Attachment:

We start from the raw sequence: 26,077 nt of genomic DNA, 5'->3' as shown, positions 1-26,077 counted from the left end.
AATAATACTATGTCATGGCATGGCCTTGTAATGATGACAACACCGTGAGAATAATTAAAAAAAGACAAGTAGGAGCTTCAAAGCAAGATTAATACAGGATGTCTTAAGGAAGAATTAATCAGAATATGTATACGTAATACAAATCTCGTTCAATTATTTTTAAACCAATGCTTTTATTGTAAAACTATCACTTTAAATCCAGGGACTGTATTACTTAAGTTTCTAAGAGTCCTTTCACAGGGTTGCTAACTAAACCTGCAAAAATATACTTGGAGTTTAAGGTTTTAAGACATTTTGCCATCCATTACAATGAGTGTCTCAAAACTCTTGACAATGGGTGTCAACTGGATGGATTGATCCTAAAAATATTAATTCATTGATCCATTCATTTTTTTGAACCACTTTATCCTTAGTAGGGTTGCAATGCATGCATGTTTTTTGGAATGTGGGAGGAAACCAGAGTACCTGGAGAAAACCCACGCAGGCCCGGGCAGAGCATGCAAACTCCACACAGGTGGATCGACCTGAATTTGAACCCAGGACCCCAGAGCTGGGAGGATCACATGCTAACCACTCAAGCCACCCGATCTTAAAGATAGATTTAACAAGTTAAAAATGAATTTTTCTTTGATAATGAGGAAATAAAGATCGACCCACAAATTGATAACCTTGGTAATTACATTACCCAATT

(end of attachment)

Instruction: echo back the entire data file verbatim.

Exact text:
We start from the raw sequence: 26,077 nt of genomic DNA, 5'->3' as shown, positions 1-26,077 counted from the left end.
AATAATACTATGTCATGGCATGGCCTTGTAATGATGACAACACCGTGAGAATAATTAAAAAAAGACAAGTAGGAGCTTCAAAGCAAGATTAATACAGGATGTCTTAAGGAAGAATTAATCAGAATATGTATACGTAATACAAATCTCGTTCAATTATTTTTAAACCAATGCTTTTATTGTAAAACTATCACTTTAAATCCAGGGACTGTATTACTTAAGTTTCTAAGAGTCCTTTCACAGGGTTGCTAACTAAACCTGCAAAAATATACTTGGAGTTTAAGGTTTTAAGACATTTTGCCATCCATTACAATGAGTGTCTCAAAACTCTTGACAATGGGTGTCAACTGGATGGATTGATCCTAAAAATATTAATTCATTGATCCATTCATTTTTTTGAACCACTTTATCCTTAGTAGGGTTGCAATGCATGCATGTTTTTTGGAATGTGGGAGGAAACCAGAGTACCTGGAGAAAACCCACGCAGGCCCGGGCAGAGCATGCAAACTCCACACAGGTGGATCGACCTGAATTTGAACCCAGGACCCCAGAGCTGGGAGGATCACATGCTAACCACTCAAGCCACCCGATCTTAAAGATAGATTTAACAAGTTAAAAATGAATTTTTCTTTGATAATGAGGAAATAAAGATCGACCCACAAATTGATAACCTTGGTAATTACATTACCCAATT